Innovative Interdisciplinary Courses
INTD 188 Race, Prison and Policing
Instructors: Amanda L. Roth (Departments of Philosophy and Women's and Gender Studies), William S. Lofquist (Department of Sociology), Bruno Renero-Hannan (Department of Anthropology)
Recent social movements have highlighted the disproportionate effects of policing and imprisonment on communities of color in the United States. This interdisciplinary course introduces students to these issues of inequality and social justice in the current US context. We will focus on how policing and prisons, past and present, are deeply imbricated with racial inequality, while also considering how other structural inequalities (e.g., citizenship/migration status, class, gender, sexuality) shape experiences of criminalization and justice. Students will be exposed to multiple humanities, social science, and activist perspectives on these issues.
An Interdisciplinary Approach: Perspectives from the Course Instructors
"In my view mass incarceration and the larger carceral system is one of the most pressing moral and social problems in our society that interacts with every sort of structural inequality and marginalized identity group. But it's the kind of problem that does not tend to fall within any particular disciplinary area, nor even any given existing interdisciplinary program (such as Women's and Gender Studies or Black Studies). So a new interdisciplinary course that takes up these issues head on from multiple perspectives seems like an ideal avenue for bringing these issues into the purview of Geneseo students. I think the co-teaching model with three instructors from various disciplinary areas and also at different points in our careers will help showcase to the first year students who will be taking the course many of the strengths of Geneseo--the value of interdisciplinarity, The importance of focusing moral attention on injustices and marginalized groups, and the teacher scholar model of bringing one's own research into the classroom"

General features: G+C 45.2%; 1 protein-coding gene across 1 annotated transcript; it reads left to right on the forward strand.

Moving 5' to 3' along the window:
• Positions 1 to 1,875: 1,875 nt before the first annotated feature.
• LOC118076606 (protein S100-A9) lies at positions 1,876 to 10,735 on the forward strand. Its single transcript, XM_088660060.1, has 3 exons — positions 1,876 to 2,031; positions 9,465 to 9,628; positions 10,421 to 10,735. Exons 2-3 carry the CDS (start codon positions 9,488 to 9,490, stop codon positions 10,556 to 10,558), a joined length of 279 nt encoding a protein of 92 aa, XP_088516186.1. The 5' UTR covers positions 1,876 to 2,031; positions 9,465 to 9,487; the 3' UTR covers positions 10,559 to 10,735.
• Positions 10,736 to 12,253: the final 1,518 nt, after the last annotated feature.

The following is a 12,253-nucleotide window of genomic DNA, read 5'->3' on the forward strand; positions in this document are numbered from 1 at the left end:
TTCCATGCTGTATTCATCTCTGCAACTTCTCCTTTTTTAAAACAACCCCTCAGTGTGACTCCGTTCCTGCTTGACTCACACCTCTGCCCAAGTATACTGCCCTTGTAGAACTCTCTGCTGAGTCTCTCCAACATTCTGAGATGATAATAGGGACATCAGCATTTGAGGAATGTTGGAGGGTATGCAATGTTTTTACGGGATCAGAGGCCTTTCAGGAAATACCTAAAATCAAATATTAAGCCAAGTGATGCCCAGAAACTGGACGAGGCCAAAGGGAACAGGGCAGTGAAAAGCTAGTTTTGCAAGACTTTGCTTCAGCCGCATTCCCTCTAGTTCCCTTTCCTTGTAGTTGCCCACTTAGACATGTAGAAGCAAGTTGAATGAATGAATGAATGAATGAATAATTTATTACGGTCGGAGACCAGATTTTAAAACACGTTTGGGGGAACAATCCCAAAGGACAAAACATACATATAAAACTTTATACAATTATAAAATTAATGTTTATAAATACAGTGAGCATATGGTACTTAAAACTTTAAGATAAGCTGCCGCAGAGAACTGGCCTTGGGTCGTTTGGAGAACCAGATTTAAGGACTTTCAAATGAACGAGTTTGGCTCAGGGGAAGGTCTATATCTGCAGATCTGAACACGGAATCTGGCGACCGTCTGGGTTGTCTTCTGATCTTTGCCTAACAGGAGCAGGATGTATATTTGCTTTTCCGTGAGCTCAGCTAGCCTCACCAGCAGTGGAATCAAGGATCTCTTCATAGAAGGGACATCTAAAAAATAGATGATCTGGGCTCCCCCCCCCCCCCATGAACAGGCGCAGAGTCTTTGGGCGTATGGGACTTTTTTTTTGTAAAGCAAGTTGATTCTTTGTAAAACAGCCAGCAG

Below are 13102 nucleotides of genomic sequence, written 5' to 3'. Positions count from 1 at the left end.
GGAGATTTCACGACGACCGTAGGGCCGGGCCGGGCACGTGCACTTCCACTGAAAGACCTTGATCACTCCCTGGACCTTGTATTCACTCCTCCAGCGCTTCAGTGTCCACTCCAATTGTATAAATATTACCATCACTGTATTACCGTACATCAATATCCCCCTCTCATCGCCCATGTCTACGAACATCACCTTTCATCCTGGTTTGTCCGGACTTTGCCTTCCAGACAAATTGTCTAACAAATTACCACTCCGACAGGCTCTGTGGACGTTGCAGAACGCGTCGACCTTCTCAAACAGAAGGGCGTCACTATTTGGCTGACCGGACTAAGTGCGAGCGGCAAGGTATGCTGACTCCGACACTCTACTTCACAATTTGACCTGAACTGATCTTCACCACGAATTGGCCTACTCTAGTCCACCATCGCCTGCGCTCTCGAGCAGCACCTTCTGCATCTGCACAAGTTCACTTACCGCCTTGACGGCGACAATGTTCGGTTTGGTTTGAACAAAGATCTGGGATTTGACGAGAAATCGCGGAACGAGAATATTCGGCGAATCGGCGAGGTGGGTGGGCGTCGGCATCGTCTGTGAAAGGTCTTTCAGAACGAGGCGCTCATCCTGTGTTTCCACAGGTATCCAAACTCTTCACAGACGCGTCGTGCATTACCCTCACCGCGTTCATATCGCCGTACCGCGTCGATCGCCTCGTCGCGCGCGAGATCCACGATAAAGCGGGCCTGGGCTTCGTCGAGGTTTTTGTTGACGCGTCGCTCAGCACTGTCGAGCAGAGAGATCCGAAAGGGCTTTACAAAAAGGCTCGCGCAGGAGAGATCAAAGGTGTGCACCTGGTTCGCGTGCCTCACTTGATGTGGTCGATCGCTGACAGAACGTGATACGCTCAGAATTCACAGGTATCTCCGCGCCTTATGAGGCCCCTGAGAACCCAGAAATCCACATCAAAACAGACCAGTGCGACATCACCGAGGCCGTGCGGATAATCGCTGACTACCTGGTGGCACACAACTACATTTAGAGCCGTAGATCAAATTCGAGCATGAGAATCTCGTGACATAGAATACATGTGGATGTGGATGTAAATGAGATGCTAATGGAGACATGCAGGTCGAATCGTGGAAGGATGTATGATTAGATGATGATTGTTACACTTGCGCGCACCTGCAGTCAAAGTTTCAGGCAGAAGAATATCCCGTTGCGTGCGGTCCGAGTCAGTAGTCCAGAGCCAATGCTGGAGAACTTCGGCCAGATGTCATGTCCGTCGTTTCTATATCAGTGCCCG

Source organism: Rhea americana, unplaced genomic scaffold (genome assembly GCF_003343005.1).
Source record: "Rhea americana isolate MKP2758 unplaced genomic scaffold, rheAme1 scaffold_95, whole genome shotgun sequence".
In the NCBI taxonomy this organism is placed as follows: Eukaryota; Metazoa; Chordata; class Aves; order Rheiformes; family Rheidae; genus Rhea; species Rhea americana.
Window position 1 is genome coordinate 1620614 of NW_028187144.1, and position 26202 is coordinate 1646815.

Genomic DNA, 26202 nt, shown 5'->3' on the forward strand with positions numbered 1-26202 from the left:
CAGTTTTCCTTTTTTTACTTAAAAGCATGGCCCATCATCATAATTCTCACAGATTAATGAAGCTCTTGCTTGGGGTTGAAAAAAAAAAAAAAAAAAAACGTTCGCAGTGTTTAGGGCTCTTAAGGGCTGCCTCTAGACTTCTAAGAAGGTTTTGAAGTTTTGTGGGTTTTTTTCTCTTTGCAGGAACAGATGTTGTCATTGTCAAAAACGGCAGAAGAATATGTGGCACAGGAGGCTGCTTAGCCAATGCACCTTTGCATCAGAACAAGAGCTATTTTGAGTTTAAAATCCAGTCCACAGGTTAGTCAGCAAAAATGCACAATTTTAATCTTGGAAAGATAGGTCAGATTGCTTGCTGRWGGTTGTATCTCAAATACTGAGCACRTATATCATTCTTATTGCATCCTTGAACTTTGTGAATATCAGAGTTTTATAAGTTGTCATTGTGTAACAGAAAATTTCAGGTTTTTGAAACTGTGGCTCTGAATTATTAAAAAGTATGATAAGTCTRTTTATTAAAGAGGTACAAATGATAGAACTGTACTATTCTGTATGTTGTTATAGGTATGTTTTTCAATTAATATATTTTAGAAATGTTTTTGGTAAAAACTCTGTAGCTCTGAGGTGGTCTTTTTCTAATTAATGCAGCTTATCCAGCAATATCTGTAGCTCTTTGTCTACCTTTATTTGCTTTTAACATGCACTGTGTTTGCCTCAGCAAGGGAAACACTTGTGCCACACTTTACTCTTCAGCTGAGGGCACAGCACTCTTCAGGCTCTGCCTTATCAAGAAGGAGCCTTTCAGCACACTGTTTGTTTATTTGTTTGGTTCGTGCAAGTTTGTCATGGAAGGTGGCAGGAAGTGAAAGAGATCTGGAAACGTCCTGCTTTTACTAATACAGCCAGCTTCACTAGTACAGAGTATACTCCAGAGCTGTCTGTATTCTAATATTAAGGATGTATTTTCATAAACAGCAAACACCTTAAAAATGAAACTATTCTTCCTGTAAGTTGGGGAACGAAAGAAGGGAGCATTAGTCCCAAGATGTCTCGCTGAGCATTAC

"Contemporary American problems related to race, policing, and punishment are neither new nor unfamiliar; they are inextricably tied to long histories of racial oppression and exploitation. An interdisciplinary approach, bringing together anthropological, philosophical, and sociological perspectives, is critical to understanding the origins and operations of our vast carceral system and imagining alternative futures."